bcc-drsnoop man page

drsnoop — Trace direct reclaim events. Uses Linux eBPF/bcc.

Synopsis

drsnoop.py [-h] [-T] [-U] [-p PID] [-t TID] [-u UID] [-d DURATION] [-n name] [-v]

Description

drsnoop trace direct reclaim events, showing which processes are allocing pages  with direct reclaiming. This can be useful for discovering when allocstall (/p- roc/vmstat) continues to increase, whether it is caused by some critical proc- esses or not.

This works by tracing the direct reclaim events using kernel tracepoints.

This makes use of a Linux 4.5 feature (bpf_perf_event_output()); for kernels older than 4.5, see the version under tools/old, which uses an older mechanism.

Since this uses BPF, only the root user can use this tool.

Requirements

CONFIG_BPF and bcc.

Options

-h

Print usage message.

-T

Include a timestamp column.

-U

Show UID.

-p PID

Trace this process ID only (filtered in-kernel).

-t TID

Trace this thread ID only (filtered in-kernel).

-u UID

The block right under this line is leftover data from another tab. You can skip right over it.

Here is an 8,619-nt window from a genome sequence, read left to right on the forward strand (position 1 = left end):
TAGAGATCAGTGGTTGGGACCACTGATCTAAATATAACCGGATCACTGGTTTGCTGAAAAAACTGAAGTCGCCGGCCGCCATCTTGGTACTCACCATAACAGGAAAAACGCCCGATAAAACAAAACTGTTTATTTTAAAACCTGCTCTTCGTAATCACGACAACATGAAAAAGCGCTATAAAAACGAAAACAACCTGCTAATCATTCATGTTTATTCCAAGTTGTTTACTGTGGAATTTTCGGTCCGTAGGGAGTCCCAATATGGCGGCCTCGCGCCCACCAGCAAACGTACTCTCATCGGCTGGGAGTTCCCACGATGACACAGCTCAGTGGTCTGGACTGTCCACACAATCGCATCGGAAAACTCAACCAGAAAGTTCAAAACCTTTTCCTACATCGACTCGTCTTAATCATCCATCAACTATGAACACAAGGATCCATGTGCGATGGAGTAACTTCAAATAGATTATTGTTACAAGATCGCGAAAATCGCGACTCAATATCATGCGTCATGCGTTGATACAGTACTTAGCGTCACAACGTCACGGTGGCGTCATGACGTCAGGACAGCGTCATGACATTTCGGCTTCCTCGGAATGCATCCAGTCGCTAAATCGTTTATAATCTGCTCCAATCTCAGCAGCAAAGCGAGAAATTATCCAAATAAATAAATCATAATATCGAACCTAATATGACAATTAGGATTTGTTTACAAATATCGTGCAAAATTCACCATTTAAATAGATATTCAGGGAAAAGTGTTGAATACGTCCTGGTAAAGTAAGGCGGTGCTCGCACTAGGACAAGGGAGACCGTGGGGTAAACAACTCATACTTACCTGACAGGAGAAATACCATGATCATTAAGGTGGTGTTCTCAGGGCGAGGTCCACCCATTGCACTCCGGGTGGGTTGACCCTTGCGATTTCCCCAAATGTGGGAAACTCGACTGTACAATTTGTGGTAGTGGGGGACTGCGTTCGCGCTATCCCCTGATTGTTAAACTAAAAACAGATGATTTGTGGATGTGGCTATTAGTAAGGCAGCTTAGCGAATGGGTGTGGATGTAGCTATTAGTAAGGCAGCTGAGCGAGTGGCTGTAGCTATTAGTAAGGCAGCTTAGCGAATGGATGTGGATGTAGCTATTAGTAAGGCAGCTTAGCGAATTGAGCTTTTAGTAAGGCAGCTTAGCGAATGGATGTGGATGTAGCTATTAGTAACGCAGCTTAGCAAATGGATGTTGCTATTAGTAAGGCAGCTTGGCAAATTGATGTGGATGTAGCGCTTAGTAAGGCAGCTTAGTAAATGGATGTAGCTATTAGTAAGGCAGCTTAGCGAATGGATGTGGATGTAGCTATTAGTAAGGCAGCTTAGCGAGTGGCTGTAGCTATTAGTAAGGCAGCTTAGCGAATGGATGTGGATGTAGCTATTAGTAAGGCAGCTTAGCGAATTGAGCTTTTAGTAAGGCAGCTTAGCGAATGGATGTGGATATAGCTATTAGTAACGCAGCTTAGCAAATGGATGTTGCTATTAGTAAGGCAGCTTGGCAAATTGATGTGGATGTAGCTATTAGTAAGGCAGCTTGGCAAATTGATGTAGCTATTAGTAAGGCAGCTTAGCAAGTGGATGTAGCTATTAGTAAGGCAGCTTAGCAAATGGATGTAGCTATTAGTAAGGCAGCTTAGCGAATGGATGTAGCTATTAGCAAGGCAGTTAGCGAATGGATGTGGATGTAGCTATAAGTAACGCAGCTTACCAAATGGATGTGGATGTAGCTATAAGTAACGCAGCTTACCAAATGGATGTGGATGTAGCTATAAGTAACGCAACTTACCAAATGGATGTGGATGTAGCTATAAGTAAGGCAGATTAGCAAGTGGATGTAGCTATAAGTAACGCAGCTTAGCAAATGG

Trace this UID only (filtered in-kernel).

-d DURATION

Total duration of trace in seconds.

-n name

Only print processes where its name partially matches 'name' -v verbose          Run in verbose mode. Will output system memory state

Examples

Trace all direct reclaim events:

# drsnoop

Trace all direct reclaim events, for 10 seconds only:

# drsnoop -d 10

Trace all direct reclaim events, and include timestamps:

# drsnoop -T

Show UID:

# drsnoop -U

Trace PID 181 only:

# drsnoop -p 181

Trace UID 1000 only:

# drsnoop -u 1000

Trace all direct reclaim events from processes where its name partially match-

es 'mond': # drnsnoop -n mond

Fields

TIME(s)

Time of the call, in seconds.

UID

User ID

PID

Process ID

TID

Thread ID

COMM

Process name

Overhead

This traces the kernel direct reclaim tracepoints and prints output for each  event. As the rate of this is generally expected to be low (< 1000/s), the  overhead is also expected to be negligible.

Source

This is from bcc.

https://github.com/iovisor/bcc

Also look in the bcc distribution for a companion _examples.txt file containing example usage, output, and commentary for this tool.

OS

Linux

Stability

Unstable - in development.

Author

Ethercflow

Info

2019-02-20 USER COMMANDS